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Early Orthodontic Treatment

Attention: Parents of Young Children

 

Ensure a Healthy Dental Future Now

 

      Most parents consider having their child see an orthodontist for two reasons:

 

  1. Their dentist has told them that their child’s teeth are misaligned, a problem which will eventually affect their oral health; and/or
  2. They are concerned about the appearance of their child’s mouth.  Large spaces between the teeth, crooked lower teeth and a protruding over-bite, or bucked teeth are a few of the most common complaints.

 

     The following are frequently asked questions by parents considering orthodontic treatment for their child.  We hope these questions and answers will help you understand when and how orthodontics (braces) can help.

 

At what age should my child see an orthodontist?

 

     The American Association of Orthodontists recommendation is that six or seven years is a good age for your child’s first orthodontic examination.  Conditions may be found that can be corrected at this early age by interceptive measure.  This often will lessen or eliminate the need for help at an older age.

 

     This in turn can be a savings in the total cost of your child’s orthodontic correction.

 

     Please do not wait until your child has lost all of his or her baby teeth.  There are definite advantages to correcting many problems at an early age.  Waiting until all baby teeth are lost can often complicate an otherwise fairly simple problem.  Let your orthodontist decide the best time to intercept or correct your child’s orthodontic problem.

 

What causes crooked teeth?

 

     Thumb sucking, tongue thrusting, premature loss of baby teeth and a poor breathing airway caused by enlarged adenoids or tonsils can all contribute to poor tooth positioning.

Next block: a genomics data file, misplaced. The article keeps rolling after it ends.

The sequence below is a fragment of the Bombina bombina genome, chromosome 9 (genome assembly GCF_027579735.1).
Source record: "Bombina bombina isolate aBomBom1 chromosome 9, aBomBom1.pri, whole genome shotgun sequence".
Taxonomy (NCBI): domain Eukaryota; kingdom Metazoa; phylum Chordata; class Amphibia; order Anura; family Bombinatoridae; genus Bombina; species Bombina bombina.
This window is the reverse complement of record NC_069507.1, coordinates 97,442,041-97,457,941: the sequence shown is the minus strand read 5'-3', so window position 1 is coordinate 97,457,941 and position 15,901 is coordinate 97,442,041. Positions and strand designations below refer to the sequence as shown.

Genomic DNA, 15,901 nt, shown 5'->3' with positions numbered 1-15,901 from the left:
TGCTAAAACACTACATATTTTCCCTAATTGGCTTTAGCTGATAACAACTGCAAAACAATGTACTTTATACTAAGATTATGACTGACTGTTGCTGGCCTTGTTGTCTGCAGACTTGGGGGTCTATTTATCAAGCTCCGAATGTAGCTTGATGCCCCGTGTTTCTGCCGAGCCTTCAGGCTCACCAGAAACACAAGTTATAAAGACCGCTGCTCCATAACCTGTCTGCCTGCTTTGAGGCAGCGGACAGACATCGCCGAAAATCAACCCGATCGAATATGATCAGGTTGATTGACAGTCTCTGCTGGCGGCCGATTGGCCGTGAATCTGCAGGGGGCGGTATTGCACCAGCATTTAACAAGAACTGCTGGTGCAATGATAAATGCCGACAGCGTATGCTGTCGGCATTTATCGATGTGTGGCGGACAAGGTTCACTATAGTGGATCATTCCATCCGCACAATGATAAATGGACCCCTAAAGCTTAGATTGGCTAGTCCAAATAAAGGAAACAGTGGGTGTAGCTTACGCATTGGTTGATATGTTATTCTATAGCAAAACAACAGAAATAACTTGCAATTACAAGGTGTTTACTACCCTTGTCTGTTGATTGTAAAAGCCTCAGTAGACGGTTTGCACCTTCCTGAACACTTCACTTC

Hereditary factors such as extra teeth, large teeth, missing teeth, side spacing and/or small jaws al can be causes of crowded teeth.

 

Why should I be concerned about my child’s bite?

 

     A bad bite can be detrimental to the future of your child’s mouth.  Restorations, crowns or bridges are often impossible for a dentist to perform without prior repositioning of the teeth by an orthodontist.  Properly aligned and supported teeth are healthier, easier to clean and therefore more likely to last throughout a patient’s lifetime.

 

Will it hurt?

 

     Slight discomfort is experienced when pressure is applied to the teeth for their movement.  This usually lasts about 48 to 72 hours and then teeth are comfortable again.  Each succeeding adjustment will mean some minor discomfort, although our patients report a lessening of pain as the treatment progresses.

 

How long will treatment take?

 

     Orthodontic correction can vary from relatively simple closing of the front spaces in a few months to the realignment of unsightly and disfiguring teeth. In the young child or the adolescent, treatment is as much a critical matter of timing and guidance as anything else.

     The normal treatment time varies from 18 months to three years depending on the complexity of the problem.

     Most orthodontists provide an initial consultation at no charge.  Parents/patients should take advantage of this valuable service to determine ideal timing to start treatment.

 

By Shadi Saba D.D.S.